|File:Nicolaas Bloembergen 1981.jpg
Bloembergen in 1981
March 11, 1920 |
|Institutions||University of Arizona|
|Alma mater||Leiden University
University of Utrecht
|Doctoral advisor||Cornelis Jacobus Gorter|
|Other academic advisors||Edward Purcell|
|Doctoral students||Peter Pershan
|Known for||Laser spectroscopy|
|Notable awards||Oliver E. Buckley Condensed Matter Prize (1958)
Stuart Ballantine Medal (1961)
National Medal of Science (1974)
Lorentz Medal (1978)
Nobel Prize in Physics (1981)
IEEE Medal of Honor (1983)
Dirac Medal (1983)
Bloembergen left the war-ravaged Netherlands in 1945 to pursue graduate studies at Harvard University under Professor Edward Mills Purcell. Six weeks before his arrival, Purcell and his graduate students Torrey and Pound discovered nuclear magnetic resonance. Bloembergen was hired to develop the first NMR machine. At Harvard he attended lectures by Schwinger, Van Vleck, and Kemble.
Bloembergen returned to the Netherlands in 1947, and submitted his thesis Nuclear Magnetic Relaxation at the University of Leiden. This was because he had completed all the preliminary examinations in the Netherlands, and Cor Gorter of Leiden offered him a postdoctoral appointment there. He received his Ph.D. degree from Leiden in 1948, and then was a postdoc at Leiden for about a year.
In 1949, he returned to Harvard as a Junior Fellow of the Society of Fellows. In 1951, he became an Associate Professor. He became Gordon McKay Professor of Applied Physics in 1957; Rumford Professor of Physics in 1974; and Gerhard Gade University Professor in 1980. In 1990 he retired from Harvard.
He was awarded the Lorentz Medal in 1978. Bloembergen shared the 1981 Nobel Prize in Physics with Arthur Schawlow and Kai Siegbahn for their work in laser spectroscopy. Bloembergen and Schawlow investigated properties of matter undetectable without lasers. He had earlier modified the maser of Charles Townes.
Bloembergen is part of the prolific academic lineage tree of J. J. Thomson, which includes many other Nobel Laureates, beginning with Thomson himself (Physics Nobel, 1906) and Lord Rayleigh (Physics Nobel, 1904), Ernest Rutherford (Chemistry Nobel 1908), Owen Richardson (Physics Nobel, 1928), and finally Bloembergen's advisor, Edward Purcell (Physics, Nobel 1952). Bloembergen's other influences include John Van Vleck (Physics Nobel, 1977) and Percy Bridgman (Physics Nobel, 1946).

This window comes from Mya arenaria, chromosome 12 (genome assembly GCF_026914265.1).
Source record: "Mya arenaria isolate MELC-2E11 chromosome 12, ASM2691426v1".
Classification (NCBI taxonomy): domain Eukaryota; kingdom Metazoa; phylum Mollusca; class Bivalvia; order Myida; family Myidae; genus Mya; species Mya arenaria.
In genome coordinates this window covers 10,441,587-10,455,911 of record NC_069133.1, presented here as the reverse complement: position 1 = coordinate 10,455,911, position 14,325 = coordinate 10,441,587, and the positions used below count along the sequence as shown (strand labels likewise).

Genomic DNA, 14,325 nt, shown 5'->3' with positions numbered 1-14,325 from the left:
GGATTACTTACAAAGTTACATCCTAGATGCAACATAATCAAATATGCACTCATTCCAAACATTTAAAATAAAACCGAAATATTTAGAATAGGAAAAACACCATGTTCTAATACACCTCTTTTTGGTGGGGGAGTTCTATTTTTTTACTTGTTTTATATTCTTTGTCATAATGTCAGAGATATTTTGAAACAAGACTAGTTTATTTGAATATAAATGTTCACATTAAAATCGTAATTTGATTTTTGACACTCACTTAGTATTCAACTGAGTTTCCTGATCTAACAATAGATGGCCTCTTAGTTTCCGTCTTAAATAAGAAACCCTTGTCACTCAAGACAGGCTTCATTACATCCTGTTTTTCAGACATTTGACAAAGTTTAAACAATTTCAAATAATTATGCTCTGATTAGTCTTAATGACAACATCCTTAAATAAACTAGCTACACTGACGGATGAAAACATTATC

- Corresponding member, Royal Netherlands Academy of Sciences, Amsterdam, 1956
- Fellow, American Academy of Arts and Sciences, 1956
- Member, National Academy of Sciences, Washington, D.C., 1959
- Foreign Honorary Member, Indian Academy of Sciences, Bangalore, 1978
- Associé Étranger, Académie des Sciences, Paris, 1980
- Guggenheim Fellow, 1957
- Oliver Buckley Prize, American Physical Society, 1958
- IEEE Morris N. Liebmann Memorial Award, Institute of Radio Engineers, 1959
- Stuart Ballantine Medal, Franklin Institute, Philadelphia, 1961
- National Medal of Science, President of the United States of America, 1974
- Lorentz Medal, Royal Netherlands Academy of Sciences, Amsterdam, 1978
- Frederic Ives Medal, Optical Society of America, 1979
- Von Humboldt Senior Scientist, 1980
- Member Emeritus, United States National Academy of Engineering, 1984
- Nobel Foundation Nicolaas Bloembergen
- "Nicolaas Bloembergen". IEEE Global History Network. IEEE. Retrieved 18 July 2011.<templatestyles src="Module:Citation/CS1/styles.css"></templatestyles>
- OSC Faculty Nicolaas Bloembergen
- World Scientific. Journal of Nonlinear Optical Physics & Materials. Journal Editorial Board.
- "Nico Bloembergen". Royal Netherlands Academy of Arts and Sciences. Retrieved 17 July 2015.<templatestyles src="Module:Citation/CS1/styles.css"></templatestyles>
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- Oral History interview transcript with Nicolaas Bloembergen 27 June 1983, American Institute of Physics, Niels Bohr Library and Archives
- Autobiography at the Nobel Prize website